Your best lead generation tool is likely the people who already buy your products or services—your customers. You just have to motivate them to spread the word.
People are four times more likely to buy from a company that a friend recommended. And those referred customers are 18% more likely to stay with you than other customers, generating 16% higher profits.
“The number one way many businesses generate new clients is through word-of-mouth referrals,” says Matt Ward, CEO of Breakthrough Champion, a company that consults businesses on word-of-mouth marketing. “Companies that depend on word of mouth need to have a solid customer referral plan in place.”
So how do you create an effective customer referral program? Here are some tips:
Identify your goals and metrics.
As with any business initiative, you should have an upfront understanding of what you’re trying to accomplish. How many new customers are you trying to attract? Which of your current customers are most likely to provide referrals? Consider setting firm goals that you can then measure the program’s effectiveness against.
Choose the right rewards.
Think about your best customers and what will motivate them to actively refer their friends. Coupons? Freebies? Cold, hard cash? Then make sure whatever reward you offer also fits your brand. File hosting company Dropbox, for example, has sustained a highly successful referral program by offering extra cloud storage for referrals. Remember to reward both sides of the transaction by providing incentives for both the referrer and the new customer. A hair salon, for example, might give a free haircut to customers who make referrals while offering the new customers 20% off their first service. An insurance broker might give out gift cards to people who refer new clients.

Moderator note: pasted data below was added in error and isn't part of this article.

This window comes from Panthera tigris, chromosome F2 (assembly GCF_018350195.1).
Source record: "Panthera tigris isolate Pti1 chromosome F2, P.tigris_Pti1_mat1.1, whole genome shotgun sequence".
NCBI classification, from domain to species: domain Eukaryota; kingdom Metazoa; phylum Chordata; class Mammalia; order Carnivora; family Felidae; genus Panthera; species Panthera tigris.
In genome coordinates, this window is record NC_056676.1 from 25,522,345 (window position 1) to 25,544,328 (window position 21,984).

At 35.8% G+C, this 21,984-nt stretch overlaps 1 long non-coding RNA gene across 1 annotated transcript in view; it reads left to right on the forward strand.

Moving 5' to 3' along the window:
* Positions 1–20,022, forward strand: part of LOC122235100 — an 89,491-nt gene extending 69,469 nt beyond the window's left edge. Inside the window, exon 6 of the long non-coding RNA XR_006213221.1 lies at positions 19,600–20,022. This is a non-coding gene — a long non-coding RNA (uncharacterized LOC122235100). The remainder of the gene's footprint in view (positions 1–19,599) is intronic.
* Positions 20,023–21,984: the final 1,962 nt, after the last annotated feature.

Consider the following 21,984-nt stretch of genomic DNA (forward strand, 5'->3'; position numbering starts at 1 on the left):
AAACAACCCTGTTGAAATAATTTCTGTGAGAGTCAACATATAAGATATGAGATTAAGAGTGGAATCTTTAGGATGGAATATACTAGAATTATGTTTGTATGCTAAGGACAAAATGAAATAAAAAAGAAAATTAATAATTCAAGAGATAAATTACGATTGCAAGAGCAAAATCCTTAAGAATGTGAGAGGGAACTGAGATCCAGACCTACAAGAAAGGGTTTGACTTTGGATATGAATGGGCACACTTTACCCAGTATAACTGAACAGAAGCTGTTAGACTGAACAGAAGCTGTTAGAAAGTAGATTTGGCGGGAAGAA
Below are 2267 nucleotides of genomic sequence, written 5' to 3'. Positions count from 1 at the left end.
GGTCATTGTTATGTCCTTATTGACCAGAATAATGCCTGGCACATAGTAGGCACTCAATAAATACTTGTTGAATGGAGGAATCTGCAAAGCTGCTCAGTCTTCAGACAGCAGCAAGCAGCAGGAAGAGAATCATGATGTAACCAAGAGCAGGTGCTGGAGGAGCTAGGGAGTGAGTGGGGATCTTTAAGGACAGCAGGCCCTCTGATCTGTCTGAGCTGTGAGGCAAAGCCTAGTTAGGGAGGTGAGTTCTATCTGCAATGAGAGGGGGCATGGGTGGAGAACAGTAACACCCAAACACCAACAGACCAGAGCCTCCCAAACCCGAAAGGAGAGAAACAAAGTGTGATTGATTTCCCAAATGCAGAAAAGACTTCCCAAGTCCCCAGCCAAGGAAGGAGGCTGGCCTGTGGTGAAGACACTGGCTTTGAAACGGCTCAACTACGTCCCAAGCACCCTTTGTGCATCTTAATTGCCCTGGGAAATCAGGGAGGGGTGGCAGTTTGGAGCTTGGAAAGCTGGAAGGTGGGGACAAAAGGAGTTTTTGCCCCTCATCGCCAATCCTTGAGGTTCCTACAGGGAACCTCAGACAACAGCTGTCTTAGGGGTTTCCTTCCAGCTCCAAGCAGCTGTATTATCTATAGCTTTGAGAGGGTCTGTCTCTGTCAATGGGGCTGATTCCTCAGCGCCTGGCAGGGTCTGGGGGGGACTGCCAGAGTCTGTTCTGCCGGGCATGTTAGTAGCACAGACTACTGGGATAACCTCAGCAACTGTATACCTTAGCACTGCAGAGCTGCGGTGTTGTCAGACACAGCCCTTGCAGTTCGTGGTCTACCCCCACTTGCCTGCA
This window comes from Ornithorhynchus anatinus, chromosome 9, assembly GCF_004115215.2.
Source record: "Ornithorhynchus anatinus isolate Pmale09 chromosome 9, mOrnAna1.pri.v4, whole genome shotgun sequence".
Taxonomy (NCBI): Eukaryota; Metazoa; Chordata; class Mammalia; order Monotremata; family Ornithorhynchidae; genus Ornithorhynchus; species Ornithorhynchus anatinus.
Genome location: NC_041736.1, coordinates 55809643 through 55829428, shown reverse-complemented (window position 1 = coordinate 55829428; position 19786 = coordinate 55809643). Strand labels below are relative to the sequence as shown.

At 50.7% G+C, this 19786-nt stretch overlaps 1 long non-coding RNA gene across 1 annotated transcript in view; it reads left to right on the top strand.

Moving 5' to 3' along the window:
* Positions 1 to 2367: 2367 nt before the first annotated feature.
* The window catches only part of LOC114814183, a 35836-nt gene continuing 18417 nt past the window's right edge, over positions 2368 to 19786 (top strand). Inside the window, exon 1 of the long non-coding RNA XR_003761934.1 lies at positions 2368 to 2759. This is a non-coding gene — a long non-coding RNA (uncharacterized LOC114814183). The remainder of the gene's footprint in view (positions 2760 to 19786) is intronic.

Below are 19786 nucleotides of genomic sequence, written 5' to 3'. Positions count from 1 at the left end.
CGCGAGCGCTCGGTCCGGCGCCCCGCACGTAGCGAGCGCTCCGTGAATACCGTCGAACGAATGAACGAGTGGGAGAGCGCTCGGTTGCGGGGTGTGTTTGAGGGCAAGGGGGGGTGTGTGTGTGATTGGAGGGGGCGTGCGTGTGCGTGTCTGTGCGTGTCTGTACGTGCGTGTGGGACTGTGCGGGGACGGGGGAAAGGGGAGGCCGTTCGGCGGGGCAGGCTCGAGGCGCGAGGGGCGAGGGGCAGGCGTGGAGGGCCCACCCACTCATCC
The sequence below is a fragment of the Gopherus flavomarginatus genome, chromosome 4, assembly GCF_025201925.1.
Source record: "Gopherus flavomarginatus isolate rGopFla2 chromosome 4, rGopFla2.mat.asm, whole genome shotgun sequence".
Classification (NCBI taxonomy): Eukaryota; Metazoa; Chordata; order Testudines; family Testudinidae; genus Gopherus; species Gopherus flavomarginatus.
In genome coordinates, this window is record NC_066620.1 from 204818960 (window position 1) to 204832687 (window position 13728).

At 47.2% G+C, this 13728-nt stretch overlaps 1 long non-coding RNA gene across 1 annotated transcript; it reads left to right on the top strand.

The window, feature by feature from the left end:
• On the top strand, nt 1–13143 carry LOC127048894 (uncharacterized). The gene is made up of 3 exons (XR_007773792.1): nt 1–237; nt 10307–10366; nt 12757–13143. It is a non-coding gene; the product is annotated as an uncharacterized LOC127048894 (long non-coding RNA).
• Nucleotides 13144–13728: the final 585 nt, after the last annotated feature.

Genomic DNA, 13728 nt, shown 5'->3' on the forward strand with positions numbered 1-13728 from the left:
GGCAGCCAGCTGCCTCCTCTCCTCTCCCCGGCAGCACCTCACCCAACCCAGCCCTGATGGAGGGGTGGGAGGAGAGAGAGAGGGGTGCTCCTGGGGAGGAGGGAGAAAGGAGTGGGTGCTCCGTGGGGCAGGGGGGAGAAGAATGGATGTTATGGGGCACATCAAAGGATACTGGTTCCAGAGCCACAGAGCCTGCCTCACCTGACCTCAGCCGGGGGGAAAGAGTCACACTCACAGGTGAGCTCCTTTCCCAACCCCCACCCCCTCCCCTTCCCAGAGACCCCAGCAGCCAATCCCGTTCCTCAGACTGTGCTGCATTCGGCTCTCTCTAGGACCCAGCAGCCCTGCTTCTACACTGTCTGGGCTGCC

Keep it simple.
The easier you make it to earn and claim the rewards, the more likely your customers are to make referrals. Ecommerce companies, for example, can use a service like ReferralCandy with a turnkey system for tracking referrals and issuing rewards. Brick-and-mortar businesses might hand out coupons to customers who make referrals and keep track of those rewards using a customer relationship management (CRM) tool.
Promote your program.
A customer referral program will work only if it’s widely promoted, and to the right customers. Let your customers know about it on your social media accounts and in any email newsletter you send out. Also consider posting a sign about it at your business and putting a page on your website about it. A company that sells to other businesses might promote the referral program on its invoices or create special referral cards with business contact information that it can hand out to customers.
Give extra rewards to your best advocates.
Consider giving your best customer evangelists even better rewards. When Jenny Nguyen, co-founder of Y/OUR personalized skin care products, analyzed her company’s referral data, she saw that most referrals came from a small group of the company’s highest-value customers. So while many brands give the same referral bonus to all customers, Y/OUR decided to offer double rewards to its best customers. “This not only drove more referral sales, it also increased brand loyalty among our customers,” Nguyen says.
Focus on customer service above all.
No matter how generous your referral program is, exceptional customer service is what motivates customers to refer your business to their friends, Ward adds. You should always look for ways to exceed customer expectation. If you tell a customer that the brake job is going to take all day, try to have it done by noon. If there’s a problem with a product, send out a replacement immediately, along with prepaid packaging for the return.
“The best way to drive referrals to your business is caring about people,” he says.Print this article